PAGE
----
This past weekend, my sister and I had the honor of giving a toast speech at my brother's wedding on his behalf. The night before the wedding, my sister and I sat side by side drinking wine to get our creative juices flowing, then we started typing. After many grueling hours of debating and negotiating, we both finally managed to create our own meaningful speeches.
The speeches were great! But then it dawned on us that perhaps our speeches were too true, too deep. What if we cried?
Now if you know my sister and I, you would know that we are pretty stone-cold, emotionless people. Okay, not completely true, but we aren't ones known for carrying Kleenex in our pockets. We had to keep each other from crying somehow, so we made a bet. Whoever cries first buys lunch. In a way, we did so half jokingly, half seriously because crying in front of 120 guests would just be mortifying for the both of us. Regardless, we weren't going to compromise our speeches just because of our fear of crying in front of people, and neither should you!
I'm going to share with you a few honest tips that I've learned by making mistakes on my brother's wedding day.
1. Know your audience. You probably learned this in speech class in high school. Yes, you are speaking to the bride and groom but keep in mind that all of the guests are also learning about the person you are representing through your speech. Your goal is to make the bride and groom look and feel good. Things to avoid: brazen sarcasm with an older crowd of people; overly pretentious language with younger crowds or audiences who don't speak English well; assuming that the audience know both parties well.
2. Use bullet points. Unless you are a confident public speaker, it will usually help to have a few bullet points in hand when the nerves start kicking in. Write out everything, try to memorize it to the best of your ability, but then translate the most important parts into legible bullet points. No one likes seeing someone read off verbatim what they wrote in a monotone voice. This will allow you to be more natural and hit all of the major points in your speech, as well as allow for eye contact with the bride and groom.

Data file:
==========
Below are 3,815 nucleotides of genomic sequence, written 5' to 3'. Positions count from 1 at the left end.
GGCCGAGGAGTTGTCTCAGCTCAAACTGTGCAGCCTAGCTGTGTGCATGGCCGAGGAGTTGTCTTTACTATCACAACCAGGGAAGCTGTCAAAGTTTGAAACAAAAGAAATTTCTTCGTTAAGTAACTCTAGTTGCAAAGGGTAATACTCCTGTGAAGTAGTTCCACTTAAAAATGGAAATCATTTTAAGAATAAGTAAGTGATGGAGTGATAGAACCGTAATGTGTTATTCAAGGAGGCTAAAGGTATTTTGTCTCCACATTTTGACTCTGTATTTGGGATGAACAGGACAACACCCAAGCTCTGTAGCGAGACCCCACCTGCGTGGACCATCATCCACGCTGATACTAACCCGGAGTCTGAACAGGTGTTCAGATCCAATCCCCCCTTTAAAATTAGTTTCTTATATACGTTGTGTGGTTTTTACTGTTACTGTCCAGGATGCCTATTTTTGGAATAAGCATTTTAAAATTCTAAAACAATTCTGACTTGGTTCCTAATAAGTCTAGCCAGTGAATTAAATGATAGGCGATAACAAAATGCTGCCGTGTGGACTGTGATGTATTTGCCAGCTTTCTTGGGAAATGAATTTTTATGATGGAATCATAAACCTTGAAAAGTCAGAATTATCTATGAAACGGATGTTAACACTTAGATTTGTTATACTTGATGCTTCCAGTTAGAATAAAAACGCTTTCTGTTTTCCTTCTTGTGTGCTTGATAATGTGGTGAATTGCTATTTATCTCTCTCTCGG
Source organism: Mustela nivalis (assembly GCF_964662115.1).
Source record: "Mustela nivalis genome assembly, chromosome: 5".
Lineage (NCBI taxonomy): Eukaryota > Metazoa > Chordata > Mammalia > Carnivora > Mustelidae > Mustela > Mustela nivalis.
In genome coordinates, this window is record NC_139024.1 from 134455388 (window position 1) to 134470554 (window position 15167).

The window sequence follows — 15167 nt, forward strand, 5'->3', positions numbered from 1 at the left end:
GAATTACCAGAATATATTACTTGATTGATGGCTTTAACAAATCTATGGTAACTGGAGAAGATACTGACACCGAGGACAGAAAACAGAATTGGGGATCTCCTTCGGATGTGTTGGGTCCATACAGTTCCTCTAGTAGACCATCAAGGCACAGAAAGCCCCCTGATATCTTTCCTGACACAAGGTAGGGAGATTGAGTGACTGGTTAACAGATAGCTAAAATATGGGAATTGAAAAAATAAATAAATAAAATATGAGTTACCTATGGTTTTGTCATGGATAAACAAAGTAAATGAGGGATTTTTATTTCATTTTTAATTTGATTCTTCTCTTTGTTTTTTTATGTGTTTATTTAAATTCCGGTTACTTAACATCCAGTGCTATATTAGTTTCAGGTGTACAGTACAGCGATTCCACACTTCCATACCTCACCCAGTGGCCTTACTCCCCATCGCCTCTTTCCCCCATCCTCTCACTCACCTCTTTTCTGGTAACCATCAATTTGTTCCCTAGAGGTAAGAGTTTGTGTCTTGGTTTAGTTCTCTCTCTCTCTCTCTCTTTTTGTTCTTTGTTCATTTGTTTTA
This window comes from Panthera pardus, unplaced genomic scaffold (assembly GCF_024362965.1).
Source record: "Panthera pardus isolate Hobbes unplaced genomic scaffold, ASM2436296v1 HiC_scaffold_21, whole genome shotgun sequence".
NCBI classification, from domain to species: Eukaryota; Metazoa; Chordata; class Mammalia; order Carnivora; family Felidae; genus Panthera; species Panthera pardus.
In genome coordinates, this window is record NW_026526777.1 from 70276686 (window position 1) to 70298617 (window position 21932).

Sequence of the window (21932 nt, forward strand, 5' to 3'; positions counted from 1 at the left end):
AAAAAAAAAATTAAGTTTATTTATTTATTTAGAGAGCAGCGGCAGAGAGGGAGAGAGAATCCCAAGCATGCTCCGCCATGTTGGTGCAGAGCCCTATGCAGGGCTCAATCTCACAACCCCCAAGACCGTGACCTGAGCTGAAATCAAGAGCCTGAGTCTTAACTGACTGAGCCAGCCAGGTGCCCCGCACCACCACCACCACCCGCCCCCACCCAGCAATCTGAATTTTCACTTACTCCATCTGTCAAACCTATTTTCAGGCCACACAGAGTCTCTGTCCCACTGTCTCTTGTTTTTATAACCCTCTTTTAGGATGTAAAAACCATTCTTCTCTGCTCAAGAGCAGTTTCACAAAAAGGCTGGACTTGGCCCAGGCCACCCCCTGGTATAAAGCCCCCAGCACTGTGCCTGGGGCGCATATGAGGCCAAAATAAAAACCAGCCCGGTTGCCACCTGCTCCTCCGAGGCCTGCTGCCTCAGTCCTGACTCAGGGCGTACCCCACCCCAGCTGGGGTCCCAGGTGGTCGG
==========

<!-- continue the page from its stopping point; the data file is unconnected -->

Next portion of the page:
3. Use notecards rather than paper. I rarely get nervous when speaking in front of crowds, but this speech was about my brother and I. I was sharing pretty personal stuff. I noticed that my hands started to shake, and along with it, the paper in my hand started to flop around. I simply hid my hands behind my back so that the guests would not notice. However, this distraction could have been avoided if I used discreet notecards instead.
4. If you start crying, own it! As you can probably guess, both my sister and I started crying during our speeches. It wasn't as embarrassing as I imagined but I wish that I had just acknowledged it and communicated with the guests about my feelings rather than try to act tough. Something like, "Wow, this is a lot harder to say that I thought!" or really anything to let the audience know that you are acknowledging your emotions would curb the tension. It's good to keep in mind that crying is a good thing. Remember: pacing and deep breaths will help you carry through.
5. Be genuine and honest. Above all, say it like it is from the deepest parts of your being. Don't sugarcoat things and don't be afraid to share important, intimate details. When they look back many years later, they're going to remember the raw and honest things shared with everyone else.
I hope you like this list. Let me know what other great tips and pointers you have that you would like to share with others!